That’s what we’re doing right now: closely scrutinizing the markets for trends and patterns.  Instead of just basking in the fact the markets are high, we’re on the lookout for storms on the horizon.  We’re constantly monitoring the investments within your portfolio.  Instead of sticking with a static pie chart, we’re prepared to reallocate your funds as often as necessary, depending on market conditions.

In other words, we’re taking precautions before the crisis—whenever that crisis may come.

As financial advisors, we consider it a major part of our job to help our clients prepare for the future.  The markets are doing fantastically well right now—which means now is the time to prepare for when they aren’t.  The point of this letter isn’t to cause alarm, but rather awareness.  By being constantly aware of potential bumps in the road, we can do a better job of handling them when they come—keeping you on a straight path toward your financial goals.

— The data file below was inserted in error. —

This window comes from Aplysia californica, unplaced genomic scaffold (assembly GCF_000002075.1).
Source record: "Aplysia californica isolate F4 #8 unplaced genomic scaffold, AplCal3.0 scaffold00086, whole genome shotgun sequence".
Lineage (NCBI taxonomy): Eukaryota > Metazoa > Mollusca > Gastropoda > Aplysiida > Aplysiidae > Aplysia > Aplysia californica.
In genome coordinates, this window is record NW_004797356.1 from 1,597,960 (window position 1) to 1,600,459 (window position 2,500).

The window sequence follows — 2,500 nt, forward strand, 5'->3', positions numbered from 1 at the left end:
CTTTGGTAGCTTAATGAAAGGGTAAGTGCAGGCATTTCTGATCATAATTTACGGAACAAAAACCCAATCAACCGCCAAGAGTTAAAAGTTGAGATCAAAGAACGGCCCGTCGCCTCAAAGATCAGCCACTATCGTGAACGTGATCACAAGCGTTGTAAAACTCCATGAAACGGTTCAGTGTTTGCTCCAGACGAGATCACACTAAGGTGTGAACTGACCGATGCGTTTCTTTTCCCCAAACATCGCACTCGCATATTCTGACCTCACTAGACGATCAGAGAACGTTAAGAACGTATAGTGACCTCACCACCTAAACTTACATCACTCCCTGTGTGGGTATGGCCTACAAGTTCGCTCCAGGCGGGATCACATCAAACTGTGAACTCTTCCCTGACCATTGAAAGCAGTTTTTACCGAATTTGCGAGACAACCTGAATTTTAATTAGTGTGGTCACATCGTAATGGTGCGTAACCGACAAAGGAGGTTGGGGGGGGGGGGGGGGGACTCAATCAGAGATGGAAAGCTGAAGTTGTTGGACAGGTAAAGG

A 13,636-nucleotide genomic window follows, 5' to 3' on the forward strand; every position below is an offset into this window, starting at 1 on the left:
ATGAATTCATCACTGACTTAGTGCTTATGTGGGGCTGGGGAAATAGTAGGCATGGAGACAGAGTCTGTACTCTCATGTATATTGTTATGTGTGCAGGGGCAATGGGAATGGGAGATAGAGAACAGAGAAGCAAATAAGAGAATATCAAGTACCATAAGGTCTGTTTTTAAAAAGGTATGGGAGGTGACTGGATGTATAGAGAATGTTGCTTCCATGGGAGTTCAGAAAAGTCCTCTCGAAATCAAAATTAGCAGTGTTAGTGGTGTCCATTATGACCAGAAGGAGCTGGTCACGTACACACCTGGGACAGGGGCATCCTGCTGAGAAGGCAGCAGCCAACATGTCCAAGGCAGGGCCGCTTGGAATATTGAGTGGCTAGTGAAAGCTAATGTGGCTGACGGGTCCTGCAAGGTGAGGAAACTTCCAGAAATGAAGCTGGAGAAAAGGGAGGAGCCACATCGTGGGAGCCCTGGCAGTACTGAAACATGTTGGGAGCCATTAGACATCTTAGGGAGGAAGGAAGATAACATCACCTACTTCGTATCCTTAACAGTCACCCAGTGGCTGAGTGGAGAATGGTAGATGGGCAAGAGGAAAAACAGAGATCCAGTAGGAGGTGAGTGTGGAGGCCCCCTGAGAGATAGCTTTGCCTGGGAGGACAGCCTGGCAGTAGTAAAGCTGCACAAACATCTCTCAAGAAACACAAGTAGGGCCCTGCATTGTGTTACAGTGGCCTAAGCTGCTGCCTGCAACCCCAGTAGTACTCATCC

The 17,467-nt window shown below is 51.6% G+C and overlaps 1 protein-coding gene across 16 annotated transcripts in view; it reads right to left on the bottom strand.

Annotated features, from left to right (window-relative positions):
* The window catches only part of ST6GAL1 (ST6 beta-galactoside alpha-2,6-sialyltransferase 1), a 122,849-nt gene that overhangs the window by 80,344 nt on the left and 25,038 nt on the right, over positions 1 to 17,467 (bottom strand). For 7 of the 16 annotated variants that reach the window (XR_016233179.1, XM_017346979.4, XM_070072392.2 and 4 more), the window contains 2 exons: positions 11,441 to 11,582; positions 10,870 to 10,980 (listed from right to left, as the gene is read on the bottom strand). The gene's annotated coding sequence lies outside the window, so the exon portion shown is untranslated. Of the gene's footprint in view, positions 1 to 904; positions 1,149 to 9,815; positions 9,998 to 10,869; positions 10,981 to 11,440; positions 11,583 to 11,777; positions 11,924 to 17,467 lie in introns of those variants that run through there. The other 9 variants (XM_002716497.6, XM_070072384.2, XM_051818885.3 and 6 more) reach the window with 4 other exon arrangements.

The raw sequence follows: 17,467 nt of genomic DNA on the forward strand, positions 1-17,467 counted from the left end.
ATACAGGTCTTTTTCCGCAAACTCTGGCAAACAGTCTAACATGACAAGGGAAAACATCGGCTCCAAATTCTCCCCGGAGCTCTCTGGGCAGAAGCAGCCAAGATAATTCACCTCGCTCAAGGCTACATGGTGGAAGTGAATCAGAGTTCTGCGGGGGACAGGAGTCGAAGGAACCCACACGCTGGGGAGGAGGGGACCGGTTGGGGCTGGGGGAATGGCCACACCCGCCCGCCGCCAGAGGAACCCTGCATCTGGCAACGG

In short, enjoy the current market highs we’re experiencing.  But don’t allow yourself to get complacent –  be hyper-vigilant and prepared.

Of course, if you have any questions or concerns about the markets, the economy, or your portfolio, please don’t hesitate to let us know.  Always remember that our team is here—both when the sun is shining, and when it’s time to pull out an umbrella.  If you ever have any friends or family who also want to take precautions before a crisis, please let us know.  We would be happy to help in any way we can.

1 “Labor Force Statistics from the Current Population Survey,” Bureau of Labor Statistics, June 27, 2017.